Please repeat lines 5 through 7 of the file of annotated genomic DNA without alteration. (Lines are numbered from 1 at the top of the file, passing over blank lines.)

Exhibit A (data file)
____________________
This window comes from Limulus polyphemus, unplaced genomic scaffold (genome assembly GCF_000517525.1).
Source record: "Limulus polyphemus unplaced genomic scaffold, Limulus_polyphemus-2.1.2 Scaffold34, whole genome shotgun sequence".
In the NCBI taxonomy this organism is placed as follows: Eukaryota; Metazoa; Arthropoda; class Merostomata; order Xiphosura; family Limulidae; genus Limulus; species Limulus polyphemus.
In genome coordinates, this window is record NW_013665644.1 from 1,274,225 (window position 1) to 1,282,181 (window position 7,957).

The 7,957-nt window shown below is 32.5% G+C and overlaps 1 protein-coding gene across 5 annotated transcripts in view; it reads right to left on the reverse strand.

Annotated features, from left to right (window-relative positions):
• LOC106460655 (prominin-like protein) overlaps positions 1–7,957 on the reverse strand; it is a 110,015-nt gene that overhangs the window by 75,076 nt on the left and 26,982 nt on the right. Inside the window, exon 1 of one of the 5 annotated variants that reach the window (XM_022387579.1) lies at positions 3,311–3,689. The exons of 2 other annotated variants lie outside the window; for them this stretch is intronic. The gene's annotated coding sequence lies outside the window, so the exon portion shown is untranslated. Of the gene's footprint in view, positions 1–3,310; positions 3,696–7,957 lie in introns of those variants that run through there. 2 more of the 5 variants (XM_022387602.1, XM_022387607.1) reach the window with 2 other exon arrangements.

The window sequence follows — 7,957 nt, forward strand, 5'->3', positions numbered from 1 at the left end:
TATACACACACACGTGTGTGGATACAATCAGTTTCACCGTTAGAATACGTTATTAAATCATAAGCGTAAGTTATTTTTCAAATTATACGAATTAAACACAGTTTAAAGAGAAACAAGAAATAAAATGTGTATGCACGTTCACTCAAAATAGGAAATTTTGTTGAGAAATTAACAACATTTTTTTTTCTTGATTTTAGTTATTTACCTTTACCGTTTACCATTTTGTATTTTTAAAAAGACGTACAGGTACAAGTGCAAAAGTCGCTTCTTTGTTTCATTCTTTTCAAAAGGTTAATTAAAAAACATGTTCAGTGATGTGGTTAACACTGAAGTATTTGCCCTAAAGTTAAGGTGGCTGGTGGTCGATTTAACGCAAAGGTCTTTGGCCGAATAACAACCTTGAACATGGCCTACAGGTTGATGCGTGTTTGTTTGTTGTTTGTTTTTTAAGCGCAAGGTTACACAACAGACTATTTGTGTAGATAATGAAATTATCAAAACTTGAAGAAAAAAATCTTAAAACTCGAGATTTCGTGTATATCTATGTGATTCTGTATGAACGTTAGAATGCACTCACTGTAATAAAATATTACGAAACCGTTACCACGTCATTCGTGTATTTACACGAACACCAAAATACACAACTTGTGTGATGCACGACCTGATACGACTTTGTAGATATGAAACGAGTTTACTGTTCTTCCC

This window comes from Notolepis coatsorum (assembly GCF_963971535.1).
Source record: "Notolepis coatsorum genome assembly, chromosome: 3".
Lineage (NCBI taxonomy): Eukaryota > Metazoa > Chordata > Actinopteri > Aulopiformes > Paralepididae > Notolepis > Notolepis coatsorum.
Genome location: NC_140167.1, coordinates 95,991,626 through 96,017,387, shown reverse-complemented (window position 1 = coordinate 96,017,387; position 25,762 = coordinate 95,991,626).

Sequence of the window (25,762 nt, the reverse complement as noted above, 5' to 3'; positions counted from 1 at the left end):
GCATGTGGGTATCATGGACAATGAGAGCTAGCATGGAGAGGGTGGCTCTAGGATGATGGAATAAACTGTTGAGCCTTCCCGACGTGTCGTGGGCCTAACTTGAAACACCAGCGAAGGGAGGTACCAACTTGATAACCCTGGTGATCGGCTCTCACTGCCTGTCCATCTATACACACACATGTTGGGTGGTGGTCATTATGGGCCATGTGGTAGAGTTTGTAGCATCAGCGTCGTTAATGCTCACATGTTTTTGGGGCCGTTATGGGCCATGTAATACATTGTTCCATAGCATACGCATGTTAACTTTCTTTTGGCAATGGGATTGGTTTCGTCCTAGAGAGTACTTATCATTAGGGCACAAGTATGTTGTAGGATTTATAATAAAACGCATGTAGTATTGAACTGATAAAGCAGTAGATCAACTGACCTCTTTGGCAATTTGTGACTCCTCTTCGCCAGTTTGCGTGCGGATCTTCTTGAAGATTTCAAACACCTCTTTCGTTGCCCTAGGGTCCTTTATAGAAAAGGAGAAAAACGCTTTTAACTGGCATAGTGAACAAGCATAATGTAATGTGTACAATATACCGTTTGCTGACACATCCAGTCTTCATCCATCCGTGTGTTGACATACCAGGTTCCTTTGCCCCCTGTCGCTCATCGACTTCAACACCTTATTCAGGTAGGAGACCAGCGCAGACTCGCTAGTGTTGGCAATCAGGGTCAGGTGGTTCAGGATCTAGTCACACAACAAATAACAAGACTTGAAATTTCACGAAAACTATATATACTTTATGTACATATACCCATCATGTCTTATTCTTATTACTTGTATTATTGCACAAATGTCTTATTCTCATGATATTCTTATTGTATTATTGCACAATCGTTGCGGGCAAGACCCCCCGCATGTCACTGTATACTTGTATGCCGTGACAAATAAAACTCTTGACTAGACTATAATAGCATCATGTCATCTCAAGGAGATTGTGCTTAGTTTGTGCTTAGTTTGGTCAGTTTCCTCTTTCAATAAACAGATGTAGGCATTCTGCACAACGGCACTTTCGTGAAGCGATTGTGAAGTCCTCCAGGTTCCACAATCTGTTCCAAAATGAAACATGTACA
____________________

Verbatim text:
The 7,957-nt window shown below is 32.5% G+C and overlaps 1 protein-coding gene across 5 annotated transcripts in view; it reads right to left on the reverse strand.

Annotated features, from left to right (window-relative positions):
• LOC106460655 (prominin-like protein) overlaps positions 1–7,957 on the reverse strand; it is a 110,015-nt gene that overhangs the window by 75,076 nt on the left and 26,982 nt on the right. Inside the window, exon 1 of one of the 5 annotated variants that reach the window (XM_022387579.1) lies at positions 3,311–3,689. The exons of 2 other annotated variants lie outside the window; for them this stretch is intronic. The gene's annotated coding sequence lies outside the window, so the exon portion shown is untranslated. Of the gene's footprint in view, positions 1–3,310; positions 3,696–7,957 lie in introns of those variants that run through there. 2 more of the 5 variants (XM_022387602.1, XM_022387607.1) reach the window with 2 other exon arrangements.